Philoctetes in Greek and Roman Biography and Mythology
（Φιλοκτήτης), a son of Poeas (whence he is called
Poeantiades, Ov. Met. 13.313) and Demonassa, the most
celebrated archer in the Trojan war (Hom. Od. 3.190, 8.219 ;
Hyg. Fab. 102). He led the warriors from Methone, Thaumacia,
Meliboea, and Olizon, against Troy, in seven ships. But on
his voyage thither he was left behind by his men in the
island of Lemnos, because he was ill of a wound which lie
had received from the bite of a snake, and Medon, the son of
Oileus and Rhene, undertook the command of his men (Hom. Il.
2.716, &c.). This is all that the Homeric poems relate of
him, with the addition that he returned home in safety (Od.
3.190); but the cyclic and tragic poets have spun out in
various ways this slender groundwork of the story of
Philoctetes. He is said to have been the disciple, friend,
and armour-bearer of Heracles (Philostr. Imag. 17), who
instructed him in the art of using the bow, and who
bequeathed to him his bow, with the never-erring poisoned
arrows (Philostr. Her. 5). These presents were a reward for
his having erected and set fire to the pile on mount Oeta,
where Heracles burnt himself (Diod. 4.38; Hyg. Fab. 36; Ov.
Met. 9.230, &c.). According to others, however, it was
Poeas, Morsimus, Hyllus, or Zeus himself who performed that
service to Heracles (Apollod. 2.7.7; Tzetz. ad Lyc. 50;
Soph. Trch. in fin.). Philoctetes also was one of the
suitors of Helen, and, according to some traditions, it was
this circumstance that obliged him to take part in the
Troian war (Apollod. 3.10.8). On his journey thither, while
staying in the island of Chryse, he was bitten by a snake.
This misfortune happened to him as he was showing to the
Greeks the altar of Athena Chryse, and approached too near
to the serpent which was guarding the temple of the goddess
(Soph. Phil. 1327; Philostr. Imag. 17; Eustath. ad Hom. p.
330; Tzetz. aa Lyc. 911), or while he was looking at the
tomb of Troilus in the temple of Apollo Thymbraeus, or as he
was showing to his companions the altar of Heracles
(Philostr. l.c. ; Schol. ad Soph. Phil. 266), or lastly
during a sacrifice which Palamedes offered to Apollo
Sminthius (Dict. Cret. 2.14). Hera, it is said, was the
cause of this misfortune, being enraged at Philoctetes
having performed the above-mentioned service to Heracles
(Hyg. Fab. 102), though some related that the snake's bite
was the consequence of his not having returned the love of
the nymph Chryse (Tzetz. ad Lyc. 911). According to some
accounts, moreover, the wound in his foot was not inflicted
by a serpent, but by his own poisoned arrows (Serv. ad Aen.
3.402). The wound is said to have become ulcerated, and to
have produced such an intolerable smell, and such
intolerable pains, that the moanings of the hero alarmed his
companions. The consequence was, that on the advice of
Odysseus, and by the command of the Atreidae, he was exposed
and left alone on the solitary coast of Lemnos (Ov. Met.
13.315; Hyg. Fab. 102). According to some he was there left
behind, because the priests of Hephaestus in Lemnos knew how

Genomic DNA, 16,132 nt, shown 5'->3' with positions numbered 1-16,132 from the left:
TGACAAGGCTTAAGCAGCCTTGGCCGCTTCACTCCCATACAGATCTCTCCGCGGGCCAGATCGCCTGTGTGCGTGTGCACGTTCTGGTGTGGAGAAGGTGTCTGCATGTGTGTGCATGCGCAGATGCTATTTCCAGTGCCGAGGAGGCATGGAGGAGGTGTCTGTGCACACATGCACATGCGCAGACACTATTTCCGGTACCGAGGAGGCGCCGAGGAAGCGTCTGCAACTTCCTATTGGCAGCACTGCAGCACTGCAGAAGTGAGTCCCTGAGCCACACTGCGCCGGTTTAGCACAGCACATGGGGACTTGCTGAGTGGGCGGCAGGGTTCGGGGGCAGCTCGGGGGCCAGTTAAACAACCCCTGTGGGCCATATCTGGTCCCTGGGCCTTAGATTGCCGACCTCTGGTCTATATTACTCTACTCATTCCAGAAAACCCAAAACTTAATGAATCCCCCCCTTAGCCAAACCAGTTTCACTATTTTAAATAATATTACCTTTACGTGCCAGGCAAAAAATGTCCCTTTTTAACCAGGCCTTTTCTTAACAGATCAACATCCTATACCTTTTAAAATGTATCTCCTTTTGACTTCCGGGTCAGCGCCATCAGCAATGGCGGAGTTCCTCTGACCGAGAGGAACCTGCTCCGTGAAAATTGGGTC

to heal the wound (Eustath. ad Hom. p. 330), and Pylius, a
son of Hephaestus, is said to have actually cured him
(Ptolem. Heph. 6), while, according to others, he was
believed to have died of the wound (comp. Paus. 1.22.6).
According to the common tradition, the sufferer remained in
Lemnos during the whole period of the Trojan war, until in
the tenth year Odysseus and Diomedes came to him as
ambassadors, to inform him that an oracle had declared that
without the arrows of Heracles Troy could not be taken. The
tradition which represents him as having been cured, adds
that while the war against Troy was going on, he, in
conjunction with Euneus, conquered the small islands about
the Trojan coast, and expelled their Carian inhabitants. As
a reward for these exploits he received a part of Lemnos,
which he called Acesa (from ἀκέομαι, I heal), and at the
request of Diomedes and Neoptolemus, he then proceeded to
Troy to decide the victory by his arrows (Philostr. Her. 5;
comp. Hygin. Fub. 102; Q. Smyrn. 9.325, 460; Tzetz. ad Lyc.
911; Schol. ad Pind. Pyth. 1.100). According to the common
story, however, Philoctetes was still suffering when the
ambassadors arrived, but he nevertheless followed their
call. After his arrival before Troy, Apollo sent him into a
profound sleep, during which Machaon (or Podalirius, or
both, or Asclepius himself) cut out the wound, washed it
with wine, and applied healing herbs to it (Tzetz. ad Lyc.
l.c.; Schol. ad Find. Pyth. 1.109; Propert. 2.1. 61; Q.
Smym. 10.180; Soph. Phil. 133, 1437). Philoctetes was thus
cured. and soon after slew Paris, whereupon Troy fell into
the hands of the Greeks (Soph. Phil. 1426 ; Apollod. 3.12.6;
Tzetz. ad Lyc. 64; Hyg. Fab. 112; Conon, Narr. 23). On his
return from Troy he is said to have been cast upon the coast
of Italy, where he settled, and built Petelia and Crimissa.
In the latter place he founded a sanctuary of Apollo Alaeus,
to whom he dedicated his bow (Strab. vi. p.254; Tzetz. ad
Lyc. 911 ; Serv. ad Aen. 3.402). Afterwards a band of
Rhodians also came to Italy, and as they became involved in
war with the colonists from Pallene, Philoctetes assisted
the Rhodians, and was slain. His tomb and sanctuary, in
which heifers were sacrificed to him, were shown at Macalla.
(Tzetz. ad Lyc. 911, 927.) - A Dictionary of Greek and Roman
biography and mythology, William Smith, Ed.